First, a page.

How do you know ESY students learned?
ESY teaches on many levels: academics as well as social-emotional intelligence, values, and life skills are lessons learned in health and the environment. Kyle hears anecdotally from teachers that, because of ESY, their students can focus more and for longer stretches in the classroom, that they score better on content learned in the garden than in the typical daily classroom. They verify that there is a rise in attendance on ESY class days. And because of ESY’s overall emphasis on visual information and stimulation, MLK Jr. teachers tend to bring more visual aids into their own classrooms.
This is especially helpful since visual tools transcend language—there are often multiple kinds of learners, as well as several non-English native language speakers in most classrooms. Overall, teachers say they need and want visual content in their classrooms but for most teachers, it’s hard to get to creating these tools. Kyle says, “It’s not that they don’t have the will or the skill, it’s that they are just so busy!” While they don’t have the time to create visual tools, when they see ﬁrsthand how beneﬁcial they are in the ESY classroom, they often use the aids provided by ESY.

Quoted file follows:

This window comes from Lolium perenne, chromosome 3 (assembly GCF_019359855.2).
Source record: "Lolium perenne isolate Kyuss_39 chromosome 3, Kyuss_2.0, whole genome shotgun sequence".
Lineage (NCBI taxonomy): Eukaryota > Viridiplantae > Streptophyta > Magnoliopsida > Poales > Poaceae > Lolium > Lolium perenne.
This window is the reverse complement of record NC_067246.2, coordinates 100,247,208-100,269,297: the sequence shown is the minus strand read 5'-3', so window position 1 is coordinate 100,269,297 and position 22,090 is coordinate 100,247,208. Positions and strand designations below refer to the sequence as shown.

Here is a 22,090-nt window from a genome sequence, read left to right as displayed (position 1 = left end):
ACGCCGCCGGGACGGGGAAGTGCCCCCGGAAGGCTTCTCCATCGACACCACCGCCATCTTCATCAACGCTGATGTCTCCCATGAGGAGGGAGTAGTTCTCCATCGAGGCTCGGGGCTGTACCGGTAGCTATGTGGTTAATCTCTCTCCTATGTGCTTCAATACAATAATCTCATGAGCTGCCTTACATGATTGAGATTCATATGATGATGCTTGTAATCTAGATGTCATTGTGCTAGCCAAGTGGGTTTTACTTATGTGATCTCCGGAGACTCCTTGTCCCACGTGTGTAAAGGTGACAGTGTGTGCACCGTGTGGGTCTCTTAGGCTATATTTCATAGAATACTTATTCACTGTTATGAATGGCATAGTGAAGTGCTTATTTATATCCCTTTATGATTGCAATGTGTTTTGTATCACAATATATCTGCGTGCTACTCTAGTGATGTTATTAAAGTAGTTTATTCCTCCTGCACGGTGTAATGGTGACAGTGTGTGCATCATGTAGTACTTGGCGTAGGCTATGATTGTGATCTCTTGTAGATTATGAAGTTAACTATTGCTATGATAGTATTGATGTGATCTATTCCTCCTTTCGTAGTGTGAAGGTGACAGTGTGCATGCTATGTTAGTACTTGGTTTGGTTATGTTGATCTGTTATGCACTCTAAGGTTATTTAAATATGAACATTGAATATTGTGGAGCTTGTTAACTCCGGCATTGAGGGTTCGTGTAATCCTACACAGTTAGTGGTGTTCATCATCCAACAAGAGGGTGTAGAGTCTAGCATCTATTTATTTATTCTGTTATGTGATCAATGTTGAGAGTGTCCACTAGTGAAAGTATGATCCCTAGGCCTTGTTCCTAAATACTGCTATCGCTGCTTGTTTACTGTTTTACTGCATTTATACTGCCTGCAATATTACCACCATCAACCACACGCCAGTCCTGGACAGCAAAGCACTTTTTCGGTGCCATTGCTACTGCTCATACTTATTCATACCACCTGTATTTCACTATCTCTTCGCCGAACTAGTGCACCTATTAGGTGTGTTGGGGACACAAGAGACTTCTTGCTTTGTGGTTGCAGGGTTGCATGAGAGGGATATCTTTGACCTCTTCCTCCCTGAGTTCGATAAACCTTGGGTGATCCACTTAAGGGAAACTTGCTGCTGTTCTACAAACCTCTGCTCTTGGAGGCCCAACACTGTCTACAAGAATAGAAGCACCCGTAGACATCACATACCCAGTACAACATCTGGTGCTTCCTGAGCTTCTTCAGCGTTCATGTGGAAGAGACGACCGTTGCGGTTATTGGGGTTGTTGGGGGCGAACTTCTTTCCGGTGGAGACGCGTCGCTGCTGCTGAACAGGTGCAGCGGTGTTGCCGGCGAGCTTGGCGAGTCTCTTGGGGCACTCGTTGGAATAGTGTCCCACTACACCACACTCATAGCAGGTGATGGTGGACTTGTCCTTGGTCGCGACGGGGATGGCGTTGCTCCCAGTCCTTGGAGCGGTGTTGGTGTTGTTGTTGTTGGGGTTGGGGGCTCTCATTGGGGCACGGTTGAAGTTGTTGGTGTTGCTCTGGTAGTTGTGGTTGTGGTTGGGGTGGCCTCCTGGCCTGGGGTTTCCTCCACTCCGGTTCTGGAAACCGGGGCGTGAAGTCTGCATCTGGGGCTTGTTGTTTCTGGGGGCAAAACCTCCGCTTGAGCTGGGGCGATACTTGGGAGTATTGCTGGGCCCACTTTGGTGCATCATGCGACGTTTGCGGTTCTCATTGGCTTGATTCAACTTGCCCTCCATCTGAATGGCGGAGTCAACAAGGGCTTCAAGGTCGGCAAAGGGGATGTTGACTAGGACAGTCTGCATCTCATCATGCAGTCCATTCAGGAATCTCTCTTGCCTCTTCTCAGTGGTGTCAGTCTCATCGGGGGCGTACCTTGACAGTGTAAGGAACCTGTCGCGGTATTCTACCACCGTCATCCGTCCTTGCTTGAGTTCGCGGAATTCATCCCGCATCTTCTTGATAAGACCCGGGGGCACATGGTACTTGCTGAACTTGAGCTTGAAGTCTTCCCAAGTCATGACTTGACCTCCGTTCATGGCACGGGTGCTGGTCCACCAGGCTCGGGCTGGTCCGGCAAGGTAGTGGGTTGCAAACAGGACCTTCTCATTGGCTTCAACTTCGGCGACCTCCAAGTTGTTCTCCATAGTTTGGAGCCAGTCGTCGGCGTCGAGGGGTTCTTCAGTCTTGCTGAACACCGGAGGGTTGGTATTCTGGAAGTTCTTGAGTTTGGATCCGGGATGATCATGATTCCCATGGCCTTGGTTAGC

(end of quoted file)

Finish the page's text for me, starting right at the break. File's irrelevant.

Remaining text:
Learning is most effective when the whole child is engaged integrating all their 6 senses—smell, taste, sight, hearing, touch—and intuition. ESY provides this holistic learning. Plus it’s really nutritious and tasty!
2 Evolutionary Biologist David Sloan Wilson, The Neighborhood Project